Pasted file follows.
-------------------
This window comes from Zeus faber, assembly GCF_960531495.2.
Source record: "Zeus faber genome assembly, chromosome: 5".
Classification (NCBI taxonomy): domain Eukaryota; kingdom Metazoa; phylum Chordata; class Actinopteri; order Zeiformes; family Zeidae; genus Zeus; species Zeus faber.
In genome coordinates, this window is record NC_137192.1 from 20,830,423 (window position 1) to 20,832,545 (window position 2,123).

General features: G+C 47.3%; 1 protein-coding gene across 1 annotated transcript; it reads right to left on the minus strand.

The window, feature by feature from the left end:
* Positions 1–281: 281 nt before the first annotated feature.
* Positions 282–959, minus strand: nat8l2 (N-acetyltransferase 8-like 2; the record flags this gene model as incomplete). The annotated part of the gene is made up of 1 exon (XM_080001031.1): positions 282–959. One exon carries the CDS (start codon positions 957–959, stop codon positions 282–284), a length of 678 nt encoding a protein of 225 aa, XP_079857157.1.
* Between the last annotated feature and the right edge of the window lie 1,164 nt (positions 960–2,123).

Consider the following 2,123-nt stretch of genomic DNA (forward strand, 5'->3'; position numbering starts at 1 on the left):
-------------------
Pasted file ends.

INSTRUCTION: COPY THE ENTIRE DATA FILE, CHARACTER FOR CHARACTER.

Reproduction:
This window comes from Zeus faber, assembly GCF_960531495.2.
Source record: "Zeus faber genome assembly, chromosome: 5".
Classification (NCBI taxonomy): domain Eukaryota; kingdom Metazoa; phylum Chordata; class Actinopteri; order Zeiformes; family Zeidae; genus Zeus; species Zeus faber.
In genome coordinates, this window is record NC_137192.1 from 20,830,423 (window position 1) to 20,832,545 (window position 2,123).

General features: G+C 47.3%; 1 protein-coding gene across 1 annotated transcript; it reads right to left on the minus strand.

The window, feature by feature from the left end:
* Positions 1–281: 281 nt before the first annotated feature.
* Positions 282–959, minus strand: nat8l2 (N-acetyltransferase 8-like 2; the record flags this gene model as incomplete). The annotated part of the gene is made up of 1 exon (XM_080001031.1): positions 282–959. One exon carries the CDS (start codon positions 957–959, stop codon positions 282–284), a length of 678 nt encoding a protein of 225 aa, XP_079857157.1.
* Between the last annotated feature and the right edge of the window lie 1,164 nt (positions 960–2,123).

Consider the following 2,123-nt stretch of genomic DNA (forward strand, 5'->3'; position numbering starts at 1 on the left):